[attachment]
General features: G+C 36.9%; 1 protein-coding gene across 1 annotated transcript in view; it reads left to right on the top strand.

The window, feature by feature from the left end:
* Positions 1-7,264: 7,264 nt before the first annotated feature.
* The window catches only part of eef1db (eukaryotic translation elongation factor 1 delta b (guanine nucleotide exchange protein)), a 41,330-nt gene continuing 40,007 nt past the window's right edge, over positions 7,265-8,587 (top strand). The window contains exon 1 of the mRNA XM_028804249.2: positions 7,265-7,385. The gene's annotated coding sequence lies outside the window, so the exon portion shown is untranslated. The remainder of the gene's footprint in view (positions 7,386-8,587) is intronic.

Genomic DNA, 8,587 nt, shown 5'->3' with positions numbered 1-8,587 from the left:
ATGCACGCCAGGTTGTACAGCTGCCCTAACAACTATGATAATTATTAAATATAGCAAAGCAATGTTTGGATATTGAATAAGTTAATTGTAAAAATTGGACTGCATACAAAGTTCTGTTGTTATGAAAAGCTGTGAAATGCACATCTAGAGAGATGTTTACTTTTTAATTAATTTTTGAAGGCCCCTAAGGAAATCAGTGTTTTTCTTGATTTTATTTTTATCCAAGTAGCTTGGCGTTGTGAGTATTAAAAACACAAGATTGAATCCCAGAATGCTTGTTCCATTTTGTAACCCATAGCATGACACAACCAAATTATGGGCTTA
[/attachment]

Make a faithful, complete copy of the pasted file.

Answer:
General features: G+C 36.9%; 1 protein-coding gene across 1 annotated transcript in view; it reads left to right on the top strand.

The window, feature by feature from the left end:
* Positions 1-7,264: 7,264 nt before the first annotated feature.
* The window catches only part of eef1db (eukaryotic translation elongation factor 1 delta b (guanine nucleotide exchange protein)), a 41,330-nt gene continuing 40,007 nt past the window's right edge, over positions 7,265-8,587 (top strand). The window contains exon 1 of the mRNA XM_028804249.2: positions 7,265-7,385. The gene's annotated coding sequence lies outside the window, so the exon portion shown is untranslated. The remainder of the gene's footprint in view (positions 7,386-8,587) is intronic.

Genomic DNA, 8,587 nt, shown 5'->3' with positions numbered 1-8,587 from the left:
ATGCACGCCAGGTTGTACAGCTGCCCTAACAACTATGATAATTATTAAATATAGCAAAGCAATGTTTGGATATTGAATAAGTTAATTGTAAAAATTGGACTGCATACAAAGTTCTGTTGTTATGAAAAGCTGTGAAATGCACATCTAGAGAGATGTTTACTTTTTAATTAATTTTTGAAGGCCCCTAAGGAAATCAGTGTTTTTCTTGATTTTATTTTTATCCAAGTAGCTTGGCGTTGTGAGTATTAAAAACACAAGATTGAATCCCAGAATGCTTGTTCCATTTTGTAACCCATAGCATGACACAACCAAATTATGGGCTTA